The University of Washington will soon welcome the brand-new Hans Rosling Center for Population Health, a modern and stunning facility that will serve as a major hub for the campus. The 300,000-square-foot building was designed by the Miller Hull Partnership to provide space for researchers, students and faculty to work and study together.

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Two rectangular volumes creating one large education center with a silver facade on a campus.

In 2016, the University of Washington announced its Population Health Initiative. This program is designed to address population health around the world from multiple angles. The university hopes the Hans Rosling Center will bolster this initiative by facilitating education and research.

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Created thanks to a gift from the Bill & Melinda Gates Foundation and support from citizens of Washington state, the Rosling Center will become the new home for the UW School of Public Health. The offices of the Population Health Initiative will be located here as well.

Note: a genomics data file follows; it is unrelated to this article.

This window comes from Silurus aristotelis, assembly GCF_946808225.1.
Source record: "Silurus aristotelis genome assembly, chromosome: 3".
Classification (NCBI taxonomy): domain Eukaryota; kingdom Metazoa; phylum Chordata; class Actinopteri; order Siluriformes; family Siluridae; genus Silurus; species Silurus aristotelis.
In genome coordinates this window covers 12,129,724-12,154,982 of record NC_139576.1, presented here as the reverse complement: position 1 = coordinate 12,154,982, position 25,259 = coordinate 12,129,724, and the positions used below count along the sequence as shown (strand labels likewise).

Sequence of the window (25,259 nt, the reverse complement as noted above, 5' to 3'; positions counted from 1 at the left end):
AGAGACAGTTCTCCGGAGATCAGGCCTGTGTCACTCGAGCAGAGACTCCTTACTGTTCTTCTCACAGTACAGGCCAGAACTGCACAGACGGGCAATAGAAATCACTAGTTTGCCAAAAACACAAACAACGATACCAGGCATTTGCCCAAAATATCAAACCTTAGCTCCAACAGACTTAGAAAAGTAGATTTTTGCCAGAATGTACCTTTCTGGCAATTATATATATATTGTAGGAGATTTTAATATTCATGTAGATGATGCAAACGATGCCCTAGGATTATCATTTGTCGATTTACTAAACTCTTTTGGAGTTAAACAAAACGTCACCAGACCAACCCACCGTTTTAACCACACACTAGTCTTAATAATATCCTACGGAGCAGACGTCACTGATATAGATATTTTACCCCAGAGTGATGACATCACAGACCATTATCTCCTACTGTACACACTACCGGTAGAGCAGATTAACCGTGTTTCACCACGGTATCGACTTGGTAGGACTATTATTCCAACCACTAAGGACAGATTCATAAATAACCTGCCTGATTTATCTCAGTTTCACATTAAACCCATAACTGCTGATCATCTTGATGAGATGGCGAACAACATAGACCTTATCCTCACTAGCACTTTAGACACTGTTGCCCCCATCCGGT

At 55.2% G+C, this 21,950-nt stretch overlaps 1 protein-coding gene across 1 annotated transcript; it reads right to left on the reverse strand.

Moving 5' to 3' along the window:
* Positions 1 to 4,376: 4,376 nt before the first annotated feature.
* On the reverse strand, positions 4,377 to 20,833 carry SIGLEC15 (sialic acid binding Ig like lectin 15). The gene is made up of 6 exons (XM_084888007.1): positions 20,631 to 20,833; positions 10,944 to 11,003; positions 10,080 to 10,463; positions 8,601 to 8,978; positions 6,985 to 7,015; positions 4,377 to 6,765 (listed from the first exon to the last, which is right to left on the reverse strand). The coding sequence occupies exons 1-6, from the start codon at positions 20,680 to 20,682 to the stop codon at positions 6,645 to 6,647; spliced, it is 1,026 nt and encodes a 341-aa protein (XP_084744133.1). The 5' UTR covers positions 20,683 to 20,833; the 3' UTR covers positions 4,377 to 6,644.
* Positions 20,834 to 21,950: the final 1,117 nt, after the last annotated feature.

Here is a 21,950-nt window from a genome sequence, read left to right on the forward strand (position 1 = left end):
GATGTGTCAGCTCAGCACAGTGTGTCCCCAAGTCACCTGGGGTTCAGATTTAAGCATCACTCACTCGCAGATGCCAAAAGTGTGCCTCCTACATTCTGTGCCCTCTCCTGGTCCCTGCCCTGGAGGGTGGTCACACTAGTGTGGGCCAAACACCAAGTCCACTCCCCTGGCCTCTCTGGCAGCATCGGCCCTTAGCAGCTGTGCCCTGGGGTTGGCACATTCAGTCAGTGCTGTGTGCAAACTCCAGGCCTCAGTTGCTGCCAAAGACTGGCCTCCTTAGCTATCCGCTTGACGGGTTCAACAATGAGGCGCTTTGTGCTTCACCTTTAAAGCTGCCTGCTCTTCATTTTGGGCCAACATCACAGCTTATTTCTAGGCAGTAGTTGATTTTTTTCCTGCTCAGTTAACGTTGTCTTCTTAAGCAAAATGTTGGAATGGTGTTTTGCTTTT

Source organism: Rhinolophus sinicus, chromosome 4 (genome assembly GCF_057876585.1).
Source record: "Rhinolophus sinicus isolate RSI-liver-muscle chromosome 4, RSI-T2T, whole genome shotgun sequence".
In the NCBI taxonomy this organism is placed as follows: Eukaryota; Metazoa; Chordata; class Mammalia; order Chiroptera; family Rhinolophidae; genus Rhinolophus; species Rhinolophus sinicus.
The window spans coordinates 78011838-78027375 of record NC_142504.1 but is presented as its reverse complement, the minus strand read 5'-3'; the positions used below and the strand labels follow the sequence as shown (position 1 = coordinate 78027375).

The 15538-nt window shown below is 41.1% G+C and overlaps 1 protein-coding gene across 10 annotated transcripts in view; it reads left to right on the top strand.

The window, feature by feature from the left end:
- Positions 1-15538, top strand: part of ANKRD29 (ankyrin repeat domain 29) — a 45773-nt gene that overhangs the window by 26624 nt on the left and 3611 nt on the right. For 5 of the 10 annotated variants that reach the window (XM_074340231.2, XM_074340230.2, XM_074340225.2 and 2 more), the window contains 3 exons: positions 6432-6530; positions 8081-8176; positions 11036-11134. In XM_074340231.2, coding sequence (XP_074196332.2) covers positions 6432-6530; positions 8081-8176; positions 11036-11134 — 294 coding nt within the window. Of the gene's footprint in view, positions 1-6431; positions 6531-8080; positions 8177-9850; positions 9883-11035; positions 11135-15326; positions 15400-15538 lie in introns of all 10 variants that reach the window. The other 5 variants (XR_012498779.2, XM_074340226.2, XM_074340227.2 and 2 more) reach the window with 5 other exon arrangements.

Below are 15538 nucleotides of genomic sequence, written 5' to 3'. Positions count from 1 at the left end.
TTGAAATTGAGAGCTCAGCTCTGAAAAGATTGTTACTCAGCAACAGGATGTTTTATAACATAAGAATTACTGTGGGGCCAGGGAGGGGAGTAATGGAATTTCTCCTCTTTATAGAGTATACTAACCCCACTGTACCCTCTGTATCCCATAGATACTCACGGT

A streetview of the Hans Rosling center, showing windows on one end and silver flaps on another side of the facade.

On track for LEED Gold Certification, the building will have a 47,000-gallon cistern on-site that will provide over 300,000 gallons of water a year. Additionally, the building’s facade helps reduce the building’s carbon footprint and provides a foundation for a low-impact mechanical system in the future.

An interior shot of the center, with people sitting in a lounge area and a person walking toward a flight of stairs.

The building includes working and learning spaces, conference rooms, instructional spaces, computing laboratories, collaborative group work areas and offices. There are also many common areas, including dining areas, kitchens, wellness rooms and gender-neutral bathrooms.

A view of the main floor's lounge from atop a staircase.

The center is named after Hans Rosling, a Swedish physician involved in public health work. His work inspired Bill and Melinda Gates, who suggested his name for the building.

Yellow-orange strings hang down from the ceiling of a large hallway where people sit and walk.

“Where others saw statistics, Hans saw the chance to tell an incredible human story about our progress against poverty and disease. A data geek through and through, he used numbers to educate, to entertain, and to share his special brand of big-hearted, evidence-based optimism,” said Melinda, co-chair of the Gates Foundation. She added that the building is “a fitting tribute to an extraordinary man.”

+ Miller Hull

Photography © Kevin Scott